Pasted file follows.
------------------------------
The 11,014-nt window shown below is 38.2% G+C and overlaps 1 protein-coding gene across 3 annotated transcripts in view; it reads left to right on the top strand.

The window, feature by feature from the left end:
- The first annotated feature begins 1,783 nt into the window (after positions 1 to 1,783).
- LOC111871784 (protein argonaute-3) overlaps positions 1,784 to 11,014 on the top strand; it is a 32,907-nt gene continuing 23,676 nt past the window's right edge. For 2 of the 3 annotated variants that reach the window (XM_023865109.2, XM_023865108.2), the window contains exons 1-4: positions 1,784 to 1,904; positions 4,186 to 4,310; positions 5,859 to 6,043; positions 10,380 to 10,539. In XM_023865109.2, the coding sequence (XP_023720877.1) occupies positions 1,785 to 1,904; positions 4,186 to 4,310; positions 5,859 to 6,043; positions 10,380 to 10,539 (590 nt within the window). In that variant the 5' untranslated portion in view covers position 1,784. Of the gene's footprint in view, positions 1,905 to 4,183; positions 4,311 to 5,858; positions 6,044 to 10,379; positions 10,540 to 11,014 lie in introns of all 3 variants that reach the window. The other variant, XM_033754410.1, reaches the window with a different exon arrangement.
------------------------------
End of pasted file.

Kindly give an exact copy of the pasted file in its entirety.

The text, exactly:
The 11,014-nt window shown below is 38.2% G+C and overlaps 1 protein-coding gene across 3 annotated transcripts in view; it reads left to right on the top strand.

The window, feature by feature from the left end:
- The first annotated feature begins 1,783 nt into the window (after positions 1 to 1,783).
- LOC111871784 (protein argonaute-3) overlaps positions 1,784 to 11,014 on the top strand; it is a 32,907-nt gene continuing 23,676 nt past the window's right edge. For 2 of the 3 annotated variants that reach the window (XM_023865109.2, XM_023865108.2), the window contains exons 1-4: positions 1,784 to 1,904; positions 4,186 to 4,310; positions 5,859 to 6,043; positions 10,380 to 10,539. In XM_023865109.2, the coding sequence (XP_023720877.1) occupies positions 1,785 to 1,904; positions 4,186 to 4,310; positions 5,859 to 6,043; positions 10,380 to 10,539 (590 nt within the window). In that variant the 5' untranslated portion in view covers position 1,784. Of the gene's footprint in view, positions 1,905 to 4,183; positions 4,311 to 5,858; positions 6,044 to 10,379; positions 10,540 to 11,014 lie in introns of all 3 variants that reach the window. The other variant, XM_033754410.1, reaches the window with a different exon arrangement.